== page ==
The quarterback is very good. Very, very good. He'll play in the NFL at 6'6" ~232. Jimbo Fisher recruited him. Here's what Jimbo had to say about what he liked about Glennon:
"One thing that jumped out at you when you saw the arm count. The ball jumps out of his hand, he can drive it, he's accurate. And you met him and very intelligent, sharp, good leader. Make a very -- just a great overall person you would like to have in your organization. We were just very impressed when I saw him in the camps and the things he did. I saw him in a Nike camp one time. Very complete football player. Great size which I think is important, too, if you can have it. Big, physical, can take punches; in other words, with his body, is not a thin guy, strong guy, and has good instincts for the game. Moves in the pocket well. He's a good quarterback."
Glennon is not mobile, but he does have a cannon for an arm. That brings us to priority #2.
Priority #2: Stop the big play.
Playing defense is all about taking away what the offense does well and making them fight left handed. In this case, N.C. State is very good at vertical routes. This inexperienced receiving corps is very, very fast. But they aren't always on the same page with the QB. This is particularly true when working short and intermediate routes against zone coverage. To counteract that, State just goes deep. A lot.
FSU needs to make N.C. State be precise instead of explosive, by playing rather conservative zone coverage and making these inexperienced receivers read the defense and find the holes. Take away the deep ball.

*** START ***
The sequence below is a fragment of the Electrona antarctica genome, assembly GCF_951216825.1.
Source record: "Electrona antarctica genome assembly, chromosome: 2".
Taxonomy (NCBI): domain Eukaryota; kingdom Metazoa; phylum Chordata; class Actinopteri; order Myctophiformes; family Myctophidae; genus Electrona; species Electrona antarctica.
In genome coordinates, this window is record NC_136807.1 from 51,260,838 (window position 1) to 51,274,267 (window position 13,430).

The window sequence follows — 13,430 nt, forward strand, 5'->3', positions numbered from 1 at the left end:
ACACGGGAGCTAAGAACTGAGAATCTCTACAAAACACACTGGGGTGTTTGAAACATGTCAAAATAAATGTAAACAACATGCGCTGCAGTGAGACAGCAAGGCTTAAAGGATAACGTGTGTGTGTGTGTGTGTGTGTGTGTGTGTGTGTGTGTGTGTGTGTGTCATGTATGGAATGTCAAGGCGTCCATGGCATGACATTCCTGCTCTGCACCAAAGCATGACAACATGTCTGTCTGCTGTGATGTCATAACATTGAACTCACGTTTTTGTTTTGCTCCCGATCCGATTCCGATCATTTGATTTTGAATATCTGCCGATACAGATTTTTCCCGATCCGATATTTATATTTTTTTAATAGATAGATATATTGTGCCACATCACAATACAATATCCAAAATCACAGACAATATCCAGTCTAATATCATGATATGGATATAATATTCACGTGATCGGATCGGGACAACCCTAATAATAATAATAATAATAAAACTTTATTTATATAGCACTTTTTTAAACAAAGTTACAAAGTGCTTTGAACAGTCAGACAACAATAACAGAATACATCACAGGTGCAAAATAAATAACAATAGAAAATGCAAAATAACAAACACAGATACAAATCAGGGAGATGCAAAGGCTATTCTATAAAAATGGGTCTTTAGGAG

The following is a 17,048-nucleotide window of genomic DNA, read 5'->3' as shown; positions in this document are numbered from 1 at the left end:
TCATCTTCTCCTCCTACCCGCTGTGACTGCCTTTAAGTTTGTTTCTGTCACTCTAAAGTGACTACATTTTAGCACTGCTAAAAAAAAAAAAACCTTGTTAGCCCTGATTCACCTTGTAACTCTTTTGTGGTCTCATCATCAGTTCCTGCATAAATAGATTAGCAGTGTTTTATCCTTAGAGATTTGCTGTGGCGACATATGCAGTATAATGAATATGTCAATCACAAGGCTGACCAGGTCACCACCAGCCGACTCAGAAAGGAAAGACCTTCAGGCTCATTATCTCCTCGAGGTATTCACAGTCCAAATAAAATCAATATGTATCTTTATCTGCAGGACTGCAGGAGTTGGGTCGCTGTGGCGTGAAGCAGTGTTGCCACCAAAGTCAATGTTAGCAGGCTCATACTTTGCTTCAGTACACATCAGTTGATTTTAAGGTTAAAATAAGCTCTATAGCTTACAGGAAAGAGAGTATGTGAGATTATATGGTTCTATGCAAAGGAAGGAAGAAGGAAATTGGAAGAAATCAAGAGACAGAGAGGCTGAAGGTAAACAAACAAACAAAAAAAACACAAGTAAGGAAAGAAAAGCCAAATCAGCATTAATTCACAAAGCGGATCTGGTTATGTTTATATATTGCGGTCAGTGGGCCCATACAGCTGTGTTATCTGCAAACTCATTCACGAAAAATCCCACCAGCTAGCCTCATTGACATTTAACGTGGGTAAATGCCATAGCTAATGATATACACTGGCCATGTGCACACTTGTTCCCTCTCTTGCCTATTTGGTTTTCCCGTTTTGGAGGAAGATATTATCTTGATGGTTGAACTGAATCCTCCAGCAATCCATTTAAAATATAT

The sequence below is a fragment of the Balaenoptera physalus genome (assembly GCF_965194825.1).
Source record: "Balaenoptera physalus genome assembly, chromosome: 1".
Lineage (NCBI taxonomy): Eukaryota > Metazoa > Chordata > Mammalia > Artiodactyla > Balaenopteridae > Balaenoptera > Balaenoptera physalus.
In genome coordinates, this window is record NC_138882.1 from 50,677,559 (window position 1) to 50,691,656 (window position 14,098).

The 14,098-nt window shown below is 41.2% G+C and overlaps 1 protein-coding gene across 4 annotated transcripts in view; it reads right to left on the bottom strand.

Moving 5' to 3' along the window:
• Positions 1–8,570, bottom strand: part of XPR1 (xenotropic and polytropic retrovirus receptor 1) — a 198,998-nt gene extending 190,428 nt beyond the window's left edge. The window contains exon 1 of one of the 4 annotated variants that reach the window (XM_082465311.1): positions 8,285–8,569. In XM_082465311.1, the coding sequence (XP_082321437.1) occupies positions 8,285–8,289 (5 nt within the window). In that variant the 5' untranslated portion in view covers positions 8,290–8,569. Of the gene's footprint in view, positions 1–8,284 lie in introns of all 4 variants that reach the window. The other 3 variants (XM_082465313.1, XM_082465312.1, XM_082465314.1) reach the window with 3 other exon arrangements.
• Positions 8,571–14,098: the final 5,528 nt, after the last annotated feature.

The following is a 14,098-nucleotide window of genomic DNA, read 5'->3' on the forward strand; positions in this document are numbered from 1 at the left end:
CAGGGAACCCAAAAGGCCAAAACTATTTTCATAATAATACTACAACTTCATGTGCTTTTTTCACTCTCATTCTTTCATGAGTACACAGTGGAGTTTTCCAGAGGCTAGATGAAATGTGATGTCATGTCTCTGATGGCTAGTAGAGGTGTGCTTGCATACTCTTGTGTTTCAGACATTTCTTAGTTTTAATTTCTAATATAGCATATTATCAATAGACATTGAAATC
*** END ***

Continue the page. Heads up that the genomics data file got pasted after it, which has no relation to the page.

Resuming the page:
N.C. State is not a good red-zone team. FSU cannot allow long scores and fail to leverage its great size advantage by letting N.C. State bypass the red zone.
Priority #3: if N.C. State completes the short stuff, get them on the ground.
A defensive strategy such as this is going to give up some short completions. That's fine. What's not fine is giving up the short completion and then failing to tackle. FSU needs to tackle well after the short completions.
-Limit N.C. State to less than 5.25 yards/play before garbage time
-Allow no more than four plays of 25+ yards.
-Hold N.C. State to no more than 50% TDs in the red zone.
-Force two turnovers
Florida State Offense v. N.C. State Defense
|NC State Defense|
N.C. State's defense has been about as banged up as Florida State's offense, as I said above. This week they get a few key guys back.
The Wolfpack plays mostly zone defense, and they will blitz a lot, particularly on passing downs.
Recently, they've gone to a bigger lineup, which has paid dividends. This is a very solid front four, particularly against the run. The reserves are a bit questionable.
I think a key here will be to take advantage of spacing and taking what N.C. State wants to give.
What will N.C. State likely give? The pass on first down. I expect N.C. State to play defense much like FSU will: not allowing the big play and selling out to stop the run.